Burma’s Muslim Rohingya minority and a “countryside of concentration camps.”
After the fall of the autocratic regimes that protected religious minorities, Christian communities in the Middle East — the world’s oldest — have been devastated by mob violence and official indifference and hostility. Why doesn’t anyone seem to care?
Echoing prior reporting, Jonathan Landay profiles the deep — or “fanatical” — support for the Assad regime among the Alawite populations of Syria’s western coastal strip. In addition to Alawites, many other religious minorities and even some Sunnis support the regime, which they see as the only thing between them and a harsh Islamist government or bloody reprisals by hardline rebels. In particular, Landay quotes locals who identify last summer’s controversial video of symbolic cannibalism by a rebel fighter as mobilizing support for Assad.
For his part Assad vowed this week that he will not relinquish power, contributing to the continuation of a war whose deaths the UN says it can no longer tally.
Paul R. Pillar examines the role of civil-military relations in the contrasting post-revolution politics of Egypt and Tunisia.
Emad Shahin, a political scientist at the American University in Cairo, was charged with espionage along with Muslim Brotherhood leaders but managed to fleet the country before being detained. “I would sooner believe that Vice President Biden is a member of the Symbionese Liberation Army than I would give credence to the charges against Emad,” comments GWU professor Nathan J. Brown.
This week saw unprecedented violence in Ukraine’s ongoing mass protests, with multiple demonstrators dying of gunshot wounds. Supporters of President Yanukovych’s government accuse the demonstrators of attempting to carry out a coup, the Atlantic collects photos of the nightmarish street battles in Kiev, and Samantha Power commented on Twitter that Yanukovych must “actually address the protestors legitimate concerns. Compromise is the only solution.”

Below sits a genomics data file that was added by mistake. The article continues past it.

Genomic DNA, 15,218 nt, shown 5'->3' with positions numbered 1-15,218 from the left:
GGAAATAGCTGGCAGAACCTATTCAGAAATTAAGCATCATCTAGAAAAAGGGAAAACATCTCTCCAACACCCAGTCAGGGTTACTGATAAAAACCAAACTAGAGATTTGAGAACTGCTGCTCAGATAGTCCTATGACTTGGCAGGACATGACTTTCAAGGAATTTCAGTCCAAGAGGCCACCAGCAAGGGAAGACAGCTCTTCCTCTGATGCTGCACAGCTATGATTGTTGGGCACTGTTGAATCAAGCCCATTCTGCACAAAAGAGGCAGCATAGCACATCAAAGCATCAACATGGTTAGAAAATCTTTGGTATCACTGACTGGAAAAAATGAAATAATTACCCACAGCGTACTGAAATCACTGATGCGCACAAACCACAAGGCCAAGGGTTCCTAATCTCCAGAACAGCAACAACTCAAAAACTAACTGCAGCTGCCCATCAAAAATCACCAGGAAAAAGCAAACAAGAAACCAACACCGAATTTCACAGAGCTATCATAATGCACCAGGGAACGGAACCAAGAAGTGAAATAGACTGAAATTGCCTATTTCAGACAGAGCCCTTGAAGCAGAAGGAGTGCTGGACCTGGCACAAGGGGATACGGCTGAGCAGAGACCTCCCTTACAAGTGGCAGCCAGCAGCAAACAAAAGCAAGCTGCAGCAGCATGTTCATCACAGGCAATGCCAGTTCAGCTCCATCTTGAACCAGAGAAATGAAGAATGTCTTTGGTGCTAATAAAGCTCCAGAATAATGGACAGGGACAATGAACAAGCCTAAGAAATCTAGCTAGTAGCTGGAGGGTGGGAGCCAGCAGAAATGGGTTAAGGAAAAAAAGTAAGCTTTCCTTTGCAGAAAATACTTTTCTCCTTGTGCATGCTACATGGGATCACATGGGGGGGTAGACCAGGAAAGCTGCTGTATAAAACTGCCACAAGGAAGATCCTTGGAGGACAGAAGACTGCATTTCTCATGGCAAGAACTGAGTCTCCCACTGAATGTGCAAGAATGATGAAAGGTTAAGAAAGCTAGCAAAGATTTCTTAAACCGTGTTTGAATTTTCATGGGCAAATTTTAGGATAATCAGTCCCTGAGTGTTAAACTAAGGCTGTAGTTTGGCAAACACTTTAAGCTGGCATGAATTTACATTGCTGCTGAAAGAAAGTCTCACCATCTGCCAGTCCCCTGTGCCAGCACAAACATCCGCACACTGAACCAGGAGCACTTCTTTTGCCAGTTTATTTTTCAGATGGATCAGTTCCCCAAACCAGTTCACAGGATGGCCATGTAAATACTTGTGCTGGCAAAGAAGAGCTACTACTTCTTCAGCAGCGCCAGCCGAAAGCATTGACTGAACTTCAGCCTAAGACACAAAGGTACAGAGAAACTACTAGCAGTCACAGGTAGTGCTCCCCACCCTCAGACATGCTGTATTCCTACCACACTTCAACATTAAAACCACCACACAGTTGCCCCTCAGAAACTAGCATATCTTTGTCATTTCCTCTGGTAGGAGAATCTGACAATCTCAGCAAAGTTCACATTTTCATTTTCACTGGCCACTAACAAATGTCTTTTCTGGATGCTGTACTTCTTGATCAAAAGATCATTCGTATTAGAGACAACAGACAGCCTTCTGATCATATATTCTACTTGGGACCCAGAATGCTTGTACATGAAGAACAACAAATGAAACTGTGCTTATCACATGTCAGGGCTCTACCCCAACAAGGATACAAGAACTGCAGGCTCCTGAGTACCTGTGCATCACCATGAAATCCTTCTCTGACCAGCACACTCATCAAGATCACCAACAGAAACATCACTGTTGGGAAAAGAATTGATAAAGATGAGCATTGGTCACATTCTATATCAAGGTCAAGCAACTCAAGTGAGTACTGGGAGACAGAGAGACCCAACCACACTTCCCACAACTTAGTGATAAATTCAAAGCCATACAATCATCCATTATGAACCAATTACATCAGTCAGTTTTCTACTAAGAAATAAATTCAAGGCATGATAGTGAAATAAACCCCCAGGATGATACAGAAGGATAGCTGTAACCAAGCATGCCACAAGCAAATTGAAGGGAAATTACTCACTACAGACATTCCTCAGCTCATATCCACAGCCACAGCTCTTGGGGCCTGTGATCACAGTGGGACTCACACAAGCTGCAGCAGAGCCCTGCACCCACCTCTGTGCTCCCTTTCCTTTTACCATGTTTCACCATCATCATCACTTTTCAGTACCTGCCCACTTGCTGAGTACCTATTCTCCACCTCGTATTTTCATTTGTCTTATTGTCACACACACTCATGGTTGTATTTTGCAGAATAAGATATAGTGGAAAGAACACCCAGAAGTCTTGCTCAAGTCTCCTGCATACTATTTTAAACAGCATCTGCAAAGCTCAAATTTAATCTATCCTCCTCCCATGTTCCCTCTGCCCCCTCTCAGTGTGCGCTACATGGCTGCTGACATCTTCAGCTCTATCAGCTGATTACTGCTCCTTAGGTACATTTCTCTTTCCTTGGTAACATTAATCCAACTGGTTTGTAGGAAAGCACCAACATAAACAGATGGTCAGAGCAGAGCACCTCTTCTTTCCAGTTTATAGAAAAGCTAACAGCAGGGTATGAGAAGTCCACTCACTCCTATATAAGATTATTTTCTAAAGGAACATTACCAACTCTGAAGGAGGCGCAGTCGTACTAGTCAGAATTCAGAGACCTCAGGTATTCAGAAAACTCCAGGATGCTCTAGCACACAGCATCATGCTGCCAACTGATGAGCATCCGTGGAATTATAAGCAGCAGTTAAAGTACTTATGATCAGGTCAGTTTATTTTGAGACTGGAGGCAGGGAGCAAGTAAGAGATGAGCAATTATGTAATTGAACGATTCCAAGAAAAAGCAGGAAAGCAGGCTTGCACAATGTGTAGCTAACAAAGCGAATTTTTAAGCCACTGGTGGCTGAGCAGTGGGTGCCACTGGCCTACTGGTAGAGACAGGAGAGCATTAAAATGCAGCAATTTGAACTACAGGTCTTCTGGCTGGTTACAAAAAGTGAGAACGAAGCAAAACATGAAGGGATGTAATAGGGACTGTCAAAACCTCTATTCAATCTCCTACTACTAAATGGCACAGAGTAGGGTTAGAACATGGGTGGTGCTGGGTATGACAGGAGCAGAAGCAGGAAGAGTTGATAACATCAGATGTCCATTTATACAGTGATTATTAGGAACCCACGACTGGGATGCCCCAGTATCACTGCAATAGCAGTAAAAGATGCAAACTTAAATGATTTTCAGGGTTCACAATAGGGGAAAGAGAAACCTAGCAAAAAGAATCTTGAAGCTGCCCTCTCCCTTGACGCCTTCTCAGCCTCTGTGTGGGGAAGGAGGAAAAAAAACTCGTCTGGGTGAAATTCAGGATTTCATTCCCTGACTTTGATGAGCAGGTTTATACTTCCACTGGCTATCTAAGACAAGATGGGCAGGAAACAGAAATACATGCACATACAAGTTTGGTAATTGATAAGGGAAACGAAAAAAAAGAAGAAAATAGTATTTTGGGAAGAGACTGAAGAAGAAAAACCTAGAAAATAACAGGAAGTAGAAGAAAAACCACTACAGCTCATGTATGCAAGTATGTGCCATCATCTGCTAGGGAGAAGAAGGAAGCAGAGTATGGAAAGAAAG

Late Thursday news broke of a ceasefire agreement signed in Addis Ababa by the South Sudanese government and rebels.
Is the United Nations any better at preventing mass atrocities today than during the genocide in Rwanda, and has it managed to apply these lessons to the current crisis in South Sudan? Via Daniel Solomon, who notes that “comparative examples say the UN’s peacebuilding works best where its footprint is heaviest, contra South Sudan.”
e-International Relations has an interesting collection of short essays on Syria, R2P, and global humanitarianism.
Human Rights Watch’s World Report 2014 has been released.
From October 2013, 10 books on sexualized violence in war (via Jasmine M. Heiss and Will H. Moore).
To me the Christians being persecuted in the Middle East are just another group being persecuted.
And I have no idea how Yanukovych is supposed to follow Powers’ suggestion.
I included the Power quote because I found it fairly boilerplate — advocating for both US/EU interests at the expense of Russia’s (the association agreement Yanukovych declined to sign; compromise with the opposition would presumably weaken Yanukovych’s position) and her well-documented concern for human rights.
(And “Powers” is a typo I am oddly prone to, despite being familiar with her writing.)
You mean her name is Samantha Power (no additional ‘s’)? Thanks for the clarification.
And it looks like Yanukovych actually has offered some concessions to the opposition (which is not entirely the same thing as the protesters) and it looks like the protesters are being firm with demands that Yanukovych step down. Looks like the past few days continued a trend of blunders, first the government tries to crack down and intimidate, then it realizes it failed, then it tries to negotiate with people who can’t stand it.
It appears as if the demand for new elections before 2015 is a sticking point, though of course that could change: http://www.bbc.co.uk/news/world-europe-25900267